...want to try Meuno therapy. So you know. But you mean therapy is expensive and it's not approved for glioblestiment. So so they are obtaining this immuno therapy medication then expanded access programs. So in a way this is compassionate use, but because the manufacturers willing to provide that, but right to try, in a way is also a form of compassion use. So I guess my point is that compassion of use is a broad term utilize for off label, which is another term use of these drugs which are not approved by the FDA for a given disease. But again, they have to be provided by the manufacturer and I think that is a part of the compassion, the Compassionate uses coming from that, you know, the manufactures willing to provide access to these agents. Okay, and so this kind of brings us back to your research. And I mean we've already established that these terms are sometimes use interchangeably mistakenly. In your research. I was very surprised to find that such a small percentage of providers had attempted the right to try pathway. Yes, at least you know. So that was a part of the reason why we conducted this. So it had in my role here at Cardinal, I support also one of the divisions called a cardinal help regulatory sciences. So there's a whole, you know, Great Team of scientists and pharmacists and other regulatory specialists and that division that work with FDA and other agencies to get a drug from the Preiind I ind to you know, final approval stage. So anyway, so, as you pointed out, there's even in people who are, you know, very well worst with this work. They can sometimes be confusion in terms of off label compassionate use and then EP expanded access and right to try. So through our summits, so cardinal conduct summits meetings of providers, physicians, but also sometimes apps like counties and PS. But this story was directed towards positions to assess if they understand the differences between a right to try and expanded access. Now, even though we conducted this late two thousand and nineteen to early two thousand and twenty, you know perhaps we were now even thinking about publishing this. But then, unfortunately, as we all know, the pandemic happened and, as we know, the access to medication, in this case anti viral therapy or what was hoped to be undervit therapy. You know that we heard so much about compassionate use of the area's drugs for covid nineteen and so that made us think like, oh, we're I mean, we had the information already. So in fact that was a reason to for us to go ahead and publish our findings, report our findings, because you know some on Cologists, you know that this is the director towards oncology drugs. But we...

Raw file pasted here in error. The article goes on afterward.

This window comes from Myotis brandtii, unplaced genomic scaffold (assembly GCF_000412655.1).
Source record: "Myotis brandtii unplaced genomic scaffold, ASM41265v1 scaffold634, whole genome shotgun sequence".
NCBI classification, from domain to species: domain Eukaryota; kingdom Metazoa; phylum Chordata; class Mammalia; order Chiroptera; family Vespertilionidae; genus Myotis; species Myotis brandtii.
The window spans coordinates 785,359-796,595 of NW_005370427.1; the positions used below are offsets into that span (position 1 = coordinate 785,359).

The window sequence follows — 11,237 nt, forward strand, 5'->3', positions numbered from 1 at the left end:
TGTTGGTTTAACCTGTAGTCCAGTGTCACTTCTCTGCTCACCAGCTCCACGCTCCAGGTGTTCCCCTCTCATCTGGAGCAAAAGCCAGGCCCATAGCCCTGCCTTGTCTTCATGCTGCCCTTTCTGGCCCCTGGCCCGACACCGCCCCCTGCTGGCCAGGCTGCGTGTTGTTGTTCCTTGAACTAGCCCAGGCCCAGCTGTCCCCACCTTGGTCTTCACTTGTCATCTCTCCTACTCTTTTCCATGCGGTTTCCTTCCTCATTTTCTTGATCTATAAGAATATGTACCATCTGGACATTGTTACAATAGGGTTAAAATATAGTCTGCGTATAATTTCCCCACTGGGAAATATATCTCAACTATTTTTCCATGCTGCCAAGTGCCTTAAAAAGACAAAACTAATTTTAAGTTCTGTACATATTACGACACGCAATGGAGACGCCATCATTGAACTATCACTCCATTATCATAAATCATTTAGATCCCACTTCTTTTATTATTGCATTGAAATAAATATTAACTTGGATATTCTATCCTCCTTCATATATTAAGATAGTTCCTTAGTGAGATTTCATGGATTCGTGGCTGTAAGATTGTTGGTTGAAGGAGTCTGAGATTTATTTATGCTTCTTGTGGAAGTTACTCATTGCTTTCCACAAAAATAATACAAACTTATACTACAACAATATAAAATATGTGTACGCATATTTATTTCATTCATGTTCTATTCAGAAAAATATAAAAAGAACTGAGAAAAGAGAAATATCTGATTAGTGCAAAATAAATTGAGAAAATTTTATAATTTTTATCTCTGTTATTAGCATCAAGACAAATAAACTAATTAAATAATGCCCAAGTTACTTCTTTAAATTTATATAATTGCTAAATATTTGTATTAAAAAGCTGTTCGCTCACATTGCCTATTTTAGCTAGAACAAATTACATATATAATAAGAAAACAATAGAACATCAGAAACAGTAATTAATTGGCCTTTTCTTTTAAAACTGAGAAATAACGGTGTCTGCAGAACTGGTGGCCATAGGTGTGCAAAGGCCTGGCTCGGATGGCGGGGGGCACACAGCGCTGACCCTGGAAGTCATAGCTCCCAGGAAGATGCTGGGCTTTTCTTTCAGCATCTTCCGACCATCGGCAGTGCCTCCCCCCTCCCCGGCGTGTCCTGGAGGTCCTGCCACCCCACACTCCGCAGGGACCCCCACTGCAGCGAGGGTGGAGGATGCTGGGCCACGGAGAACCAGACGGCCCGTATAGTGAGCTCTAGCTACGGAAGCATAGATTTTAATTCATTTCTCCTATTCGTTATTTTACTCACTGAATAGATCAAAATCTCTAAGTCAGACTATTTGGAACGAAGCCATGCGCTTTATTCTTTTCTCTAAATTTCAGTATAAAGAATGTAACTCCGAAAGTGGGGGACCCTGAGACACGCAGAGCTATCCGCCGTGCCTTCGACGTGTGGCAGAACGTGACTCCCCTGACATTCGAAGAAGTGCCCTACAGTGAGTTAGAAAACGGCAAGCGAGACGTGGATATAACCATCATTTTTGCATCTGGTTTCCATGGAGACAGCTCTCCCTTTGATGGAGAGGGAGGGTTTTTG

...also, in our work and our research, realize that, you know, this has been done for community based on cologists in the past and really those for the reasons to report this in JC or on college practice. So it's summaries. What you're researching, brew of Research Rather, is kind of an assessment of physicians knowledge of these programs and their experience with each of these programs, exactly the knowledge and utilization. So do they know about this? Have the utilize it? And we also wanted to ask them if they utilize it, what is their success rate? Are they able to gain access with the drug that they requested or not? So and again, you know, in a spiritful discussion, we say that clearly in our paper. This is simply based on a survey or on recall. So it's not like we're asking them for, you know, specific evidence, like I'll show me the number of times you've did this, but you know what was their overall impression? Yeah, and so on the results. I see that about forty six of your physicians, forty six percent, excuse me, had actually attempted the EA program while really surprising, the only fourteen percent tried the right to try program or attempted yes, at LEASTA. So I mean part of it is because expanded acts has been there for so long. You know. It's therefore literally dozens of years to time, eighty seven, whereas right to try is very new. I will say they'll. Right to try has garnered a lot of media attention, even while it was a bill and it was being discussed on the floor of the Congress and to the time that it was signed into law. There's been a lot of media attention on this, but you'll write it. Despite that, it was a little surprising that less than half of the physicians had access for tried to utilize EAP, which isn't therefore, you know whatever, forty years or thirty five years and only fourteen percent, like you said, had attempted to use the right to try, and so you think that some of it is attributed to right to try being just the kind of a newer program correct. And it seemed that the success rates were slightly bigger, of course, for expanded access, since you had more more attempted than the right to try. Zecht yes, you know, remarkable success rate. So for those that used expanded access, almost ninety percent, or eighty nine percent, were successful in gaining in a get gaining access to the drug that they requests, and this is pretty impressive. And then with right to try, was slightly though. It was someone Lord Seventy three percent, but still not not, you know, something to ignore. It wasn't. It's a remarkable that three fourth of the time you're successful. And Mind you, neither off these programs, neither the EAP nor the right to try, mandate the manufacturers to give out, you know, the drug that's requests. It's completely up to the manufacturer whether they want to give out, to give this drug out or not. But you know, if you're getting access to a drug ninety...